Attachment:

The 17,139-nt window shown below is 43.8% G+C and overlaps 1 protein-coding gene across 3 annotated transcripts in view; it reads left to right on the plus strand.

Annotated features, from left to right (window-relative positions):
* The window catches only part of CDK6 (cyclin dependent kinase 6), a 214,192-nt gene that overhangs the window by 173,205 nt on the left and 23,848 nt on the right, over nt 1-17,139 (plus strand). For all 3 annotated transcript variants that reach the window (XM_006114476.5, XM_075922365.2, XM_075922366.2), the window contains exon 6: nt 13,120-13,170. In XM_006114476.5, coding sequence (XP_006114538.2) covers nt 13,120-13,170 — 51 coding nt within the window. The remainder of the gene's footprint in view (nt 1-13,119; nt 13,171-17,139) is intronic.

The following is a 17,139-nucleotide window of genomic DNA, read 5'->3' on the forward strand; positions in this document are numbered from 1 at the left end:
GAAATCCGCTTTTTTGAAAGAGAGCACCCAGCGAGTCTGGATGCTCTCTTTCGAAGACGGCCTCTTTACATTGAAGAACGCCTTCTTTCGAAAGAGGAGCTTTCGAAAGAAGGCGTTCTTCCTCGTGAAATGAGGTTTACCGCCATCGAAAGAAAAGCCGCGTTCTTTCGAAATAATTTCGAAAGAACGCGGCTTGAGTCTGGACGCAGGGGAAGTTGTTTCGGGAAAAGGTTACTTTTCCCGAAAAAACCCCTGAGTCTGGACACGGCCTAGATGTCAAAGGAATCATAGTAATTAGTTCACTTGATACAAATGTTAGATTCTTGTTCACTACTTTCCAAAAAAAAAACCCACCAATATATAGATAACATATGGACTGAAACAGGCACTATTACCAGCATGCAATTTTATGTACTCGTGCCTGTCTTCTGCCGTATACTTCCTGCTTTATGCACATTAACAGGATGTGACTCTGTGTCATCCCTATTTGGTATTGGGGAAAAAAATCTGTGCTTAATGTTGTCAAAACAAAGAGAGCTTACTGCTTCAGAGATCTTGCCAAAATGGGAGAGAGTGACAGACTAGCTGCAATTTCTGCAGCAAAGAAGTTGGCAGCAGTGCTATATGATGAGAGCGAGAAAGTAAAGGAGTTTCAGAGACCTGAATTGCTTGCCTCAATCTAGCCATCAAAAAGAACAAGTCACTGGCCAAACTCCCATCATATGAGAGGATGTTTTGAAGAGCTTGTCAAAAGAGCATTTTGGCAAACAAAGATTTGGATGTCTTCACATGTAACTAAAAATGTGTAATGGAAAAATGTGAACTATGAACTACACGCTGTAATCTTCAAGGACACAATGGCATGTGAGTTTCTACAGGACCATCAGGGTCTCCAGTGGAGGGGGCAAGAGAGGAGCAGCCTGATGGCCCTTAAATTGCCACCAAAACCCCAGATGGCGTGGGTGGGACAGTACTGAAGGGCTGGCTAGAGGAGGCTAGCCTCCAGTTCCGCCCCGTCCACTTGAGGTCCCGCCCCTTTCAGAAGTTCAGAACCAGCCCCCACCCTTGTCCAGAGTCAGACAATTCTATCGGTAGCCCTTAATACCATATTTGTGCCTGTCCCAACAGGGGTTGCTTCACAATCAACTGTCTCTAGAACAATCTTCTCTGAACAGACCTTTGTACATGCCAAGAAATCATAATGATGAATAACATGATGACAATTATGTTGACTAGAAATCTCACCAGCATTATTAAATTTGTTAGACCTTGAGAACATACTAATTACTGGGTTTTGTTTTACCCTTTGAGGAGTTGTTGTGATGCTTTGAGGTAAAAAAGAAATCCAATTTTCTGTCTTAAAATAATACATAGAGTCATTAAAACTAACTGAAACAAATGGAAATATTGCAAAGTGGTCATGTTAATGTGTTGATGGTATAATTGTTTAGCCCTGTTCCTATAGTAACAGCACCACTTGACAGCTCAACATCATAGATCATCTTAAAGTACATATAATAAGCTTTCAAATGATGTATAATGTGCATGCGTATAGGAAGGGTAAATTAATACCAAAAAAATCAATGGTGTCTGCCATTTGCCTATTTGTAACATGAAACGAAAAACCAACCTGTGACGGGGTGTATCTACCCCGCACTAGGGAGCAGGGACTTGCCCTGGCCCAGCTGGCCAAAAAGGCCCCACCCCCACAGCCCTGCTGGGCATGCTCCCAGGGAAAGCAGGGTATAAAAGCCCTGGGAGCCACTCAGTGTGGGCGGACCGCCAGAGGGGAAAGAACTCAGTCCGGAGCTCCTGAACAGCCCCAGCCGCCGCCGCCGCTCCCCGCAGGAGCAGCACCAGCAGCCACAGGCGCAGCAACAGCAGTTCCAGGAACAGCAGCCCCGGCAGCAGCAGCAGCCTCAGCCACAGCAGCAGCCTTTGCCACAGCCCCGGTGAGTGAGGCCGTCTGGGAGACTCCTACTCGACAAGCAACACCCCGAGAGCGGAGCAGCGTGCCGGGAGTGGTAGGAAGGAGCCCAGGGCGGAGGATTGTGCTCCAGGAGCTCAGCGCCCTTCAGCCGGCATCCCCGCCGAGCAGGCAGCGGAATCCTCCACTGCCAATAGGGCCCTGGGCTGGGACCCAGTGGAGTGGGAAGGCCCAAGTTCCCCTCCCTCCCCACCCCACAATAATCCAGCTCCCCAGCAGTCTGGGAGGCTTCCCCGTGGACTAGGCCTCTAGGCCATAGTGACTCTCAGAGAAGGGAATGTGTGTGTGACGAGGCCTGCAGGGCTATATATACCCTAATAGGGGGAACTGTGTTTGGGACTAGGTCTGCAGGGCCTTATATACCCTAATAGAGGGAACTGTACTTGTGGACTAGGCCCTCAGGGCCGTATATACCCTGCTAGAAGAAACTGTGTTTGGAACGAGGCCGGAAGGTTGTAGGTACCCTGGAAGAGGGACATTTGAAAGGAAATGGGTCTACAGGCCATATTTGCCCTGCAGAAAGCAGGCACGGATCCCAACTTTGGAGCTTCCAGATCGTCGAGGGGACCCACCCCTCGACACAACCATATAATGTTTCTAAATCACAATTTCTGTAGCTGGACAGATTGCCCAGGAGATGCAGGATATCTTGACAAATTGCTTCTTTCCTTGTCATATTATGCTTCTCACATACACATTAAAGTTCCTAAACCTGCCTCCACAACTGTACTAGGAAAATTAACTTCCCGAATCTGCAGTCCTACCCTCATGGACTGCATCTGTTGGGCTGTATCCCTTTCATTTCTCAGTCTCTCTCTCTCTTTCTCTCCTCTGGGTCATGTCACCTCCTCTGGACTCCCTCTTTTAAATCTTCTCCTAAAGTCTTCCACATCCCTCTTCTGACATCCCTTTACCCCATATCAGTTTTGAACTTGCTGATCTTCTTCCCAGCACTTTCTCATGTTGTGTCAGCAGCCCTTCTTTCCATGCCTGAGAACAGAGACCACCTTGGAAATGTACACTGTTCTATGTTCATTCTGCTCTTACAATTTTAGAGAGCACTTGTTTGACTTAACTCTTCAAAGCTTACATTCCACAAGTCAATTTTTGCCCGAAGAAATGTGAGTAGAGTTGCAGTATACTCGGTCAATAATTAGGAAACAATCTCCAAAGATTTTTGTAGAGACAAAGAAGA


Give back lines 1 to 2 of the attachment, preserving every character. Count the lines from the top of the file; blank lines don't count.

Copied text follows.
The 17,139-nt window shown below is 43.8% G+C and overlaps 1 protein-coding gene across 3 annotated transcripts in view; it reads left to right on the plus strand.

Annotated features, from left to right (window-relative positions):